Tsunamis are a specifically destructive force. A Hollywood trope and historically-charted natural phenomenon, the long waves are one of many reminders of the power of the earth's ocean.
This 3-D computer-generated video created by Red Side in 2017 compares the size of the ten most significant tsunamis. The video begins in a generic cove of a bay in a coastal city surrounded by highrises. A small boat dingy with one person and a wave small 1m wave serves as the initial reference for the incrementing waves cued by size rather than the date of destruction. Next, a wave 5m in height, then the largest wave surfed at the time (2017) of 24m – indeed surpassed by the Gigantes de Nazare. Then, an image of the 30m Indian Ocean tsunami of 2004. In succession, paleoseismology methodologies date the ten largest tsunamis in geologically known history.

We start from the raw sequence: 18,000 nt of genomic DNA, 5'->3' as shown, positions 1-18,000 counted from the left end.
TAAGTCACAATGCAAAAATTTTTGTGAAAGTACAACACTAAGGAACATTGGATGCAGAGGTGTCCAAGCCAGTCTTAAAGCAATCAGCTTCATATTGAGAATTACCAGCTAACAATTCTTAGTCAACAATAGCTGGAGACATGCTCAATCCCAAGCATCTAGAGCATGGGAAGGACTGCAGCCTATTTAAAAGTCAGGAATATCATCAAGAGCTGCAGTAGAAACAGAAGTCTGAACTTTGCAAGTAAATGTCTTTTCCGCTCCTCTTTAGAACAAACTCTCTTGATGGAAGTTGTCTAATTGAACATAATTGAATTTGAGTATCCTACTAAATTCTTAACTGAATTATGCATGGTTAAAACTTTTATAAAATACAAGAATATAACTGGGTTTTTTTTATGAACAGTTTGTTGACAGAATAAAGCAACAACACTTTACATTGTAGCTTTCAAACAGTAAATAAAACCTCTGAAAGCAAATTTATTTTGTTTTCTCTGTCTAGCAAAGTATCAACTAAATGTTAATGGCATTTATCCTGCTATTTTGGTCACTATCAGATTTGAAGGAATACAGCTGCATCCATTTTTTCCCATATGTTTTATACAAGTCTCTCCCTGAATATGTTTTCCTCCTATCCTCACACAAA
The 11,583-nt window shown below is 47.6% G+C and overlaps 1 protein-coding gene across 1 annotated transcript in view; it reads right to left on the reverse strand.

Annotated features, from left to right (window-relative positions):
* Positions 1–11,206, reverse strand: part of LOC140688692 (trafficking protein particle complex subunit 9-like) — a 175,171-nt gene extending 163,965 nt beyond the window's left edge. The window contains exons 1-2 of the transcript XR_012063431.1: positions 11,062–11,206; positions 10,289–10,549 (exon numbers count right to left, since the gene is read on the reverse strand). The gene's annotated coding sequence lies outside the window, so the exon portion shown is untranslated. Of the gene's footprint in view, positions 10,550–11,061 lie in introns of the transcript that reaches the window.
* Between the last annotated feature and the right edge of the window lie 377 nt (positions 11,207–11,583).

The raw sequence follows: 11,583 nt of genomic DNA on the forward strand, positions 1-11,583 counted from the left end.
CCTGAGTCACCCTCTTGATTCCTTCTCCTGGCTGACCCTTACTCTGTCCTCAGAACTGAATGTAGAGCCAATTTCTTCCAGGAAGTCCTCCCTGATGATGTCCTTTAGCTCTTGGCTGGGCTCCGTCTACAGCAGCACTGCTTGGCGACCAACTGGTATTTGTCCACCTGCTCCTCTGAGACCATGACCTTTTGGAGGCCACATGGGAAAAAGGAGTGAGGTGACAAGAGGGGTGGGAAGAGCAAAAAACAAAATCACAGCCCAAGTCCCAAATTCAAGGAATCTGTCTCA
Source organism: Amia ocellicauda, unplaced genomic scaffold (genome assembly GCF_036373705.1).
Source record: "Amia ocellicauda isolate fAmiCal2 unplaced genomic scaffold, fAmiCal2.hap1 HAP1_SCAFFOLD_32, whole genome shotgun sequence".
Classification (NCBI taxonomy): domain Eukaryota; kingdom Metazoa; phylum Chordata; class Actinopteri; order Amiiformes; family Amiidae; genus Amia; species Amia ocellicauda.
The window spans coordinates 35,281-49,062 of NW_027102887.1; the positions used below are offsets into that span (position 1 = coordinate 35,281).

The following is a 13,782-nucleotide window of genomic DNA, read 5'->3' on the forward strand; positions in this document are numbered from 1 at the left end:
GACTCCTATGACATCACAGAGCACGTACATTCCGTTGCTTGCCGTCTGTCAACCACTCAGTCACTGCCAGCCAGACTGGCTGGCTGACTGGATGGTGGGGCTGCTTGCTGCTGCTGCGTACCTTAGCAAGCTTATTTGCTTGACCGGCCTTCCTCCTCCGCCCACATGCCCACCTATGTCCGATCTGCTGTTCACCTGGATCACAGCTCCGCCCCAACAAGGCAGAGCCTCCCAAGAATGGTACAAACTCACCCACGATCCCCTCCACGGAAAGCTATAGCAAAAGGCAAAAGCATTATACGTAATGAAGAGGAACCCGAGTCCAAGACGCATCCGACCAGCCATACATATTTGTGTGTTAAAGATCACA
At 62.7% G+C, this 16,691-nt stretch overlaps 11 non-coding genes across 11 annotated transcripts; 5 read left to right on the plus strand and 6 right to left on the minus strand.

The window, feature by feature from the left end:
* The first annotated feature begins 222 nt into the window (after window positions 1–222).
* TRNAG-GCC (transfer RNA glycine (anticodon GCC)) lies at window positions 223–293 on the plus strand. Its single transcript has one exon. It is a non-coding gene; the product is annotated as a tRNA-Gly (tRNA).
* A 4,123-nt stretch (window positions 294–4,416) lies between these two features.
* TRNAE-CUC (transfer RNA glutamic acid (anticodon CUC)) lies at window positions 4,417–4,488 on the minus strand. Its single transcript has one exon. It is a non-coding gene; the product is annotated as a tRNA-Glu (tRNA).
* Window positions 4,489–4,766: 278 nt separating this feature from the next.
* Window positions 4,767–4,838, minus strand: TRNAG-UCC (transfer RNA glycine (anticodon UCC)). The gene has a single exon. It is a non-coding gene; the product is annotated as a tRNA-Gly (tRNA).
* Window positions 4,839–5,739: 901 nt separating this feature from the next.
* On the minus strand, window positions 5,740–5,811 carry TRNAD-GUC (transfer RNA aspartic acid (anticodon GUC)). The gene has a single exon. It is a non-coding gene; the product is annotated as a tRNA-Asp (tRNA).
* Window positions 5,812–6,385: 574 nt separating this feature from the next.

The earliest tsunami in the video is the Unzen mega tsunami of 1792 in Japan at 100m. The largest mega tempest tsunami depicted devastated Lituya Bay, Alaska, in 1946 with a 520m swell.
The Eiffel Tower and the Burj Khalifa Tower standing at 828m in Dubai, are used for reference to demonstrate the magnitude of these oceanic phenomena.
In the last frames of the images for the Lituya Bay tsunami is a rendition of the Titanic – for scale.
In the entire video, the small dinghy remains in place.
Humbling and scary.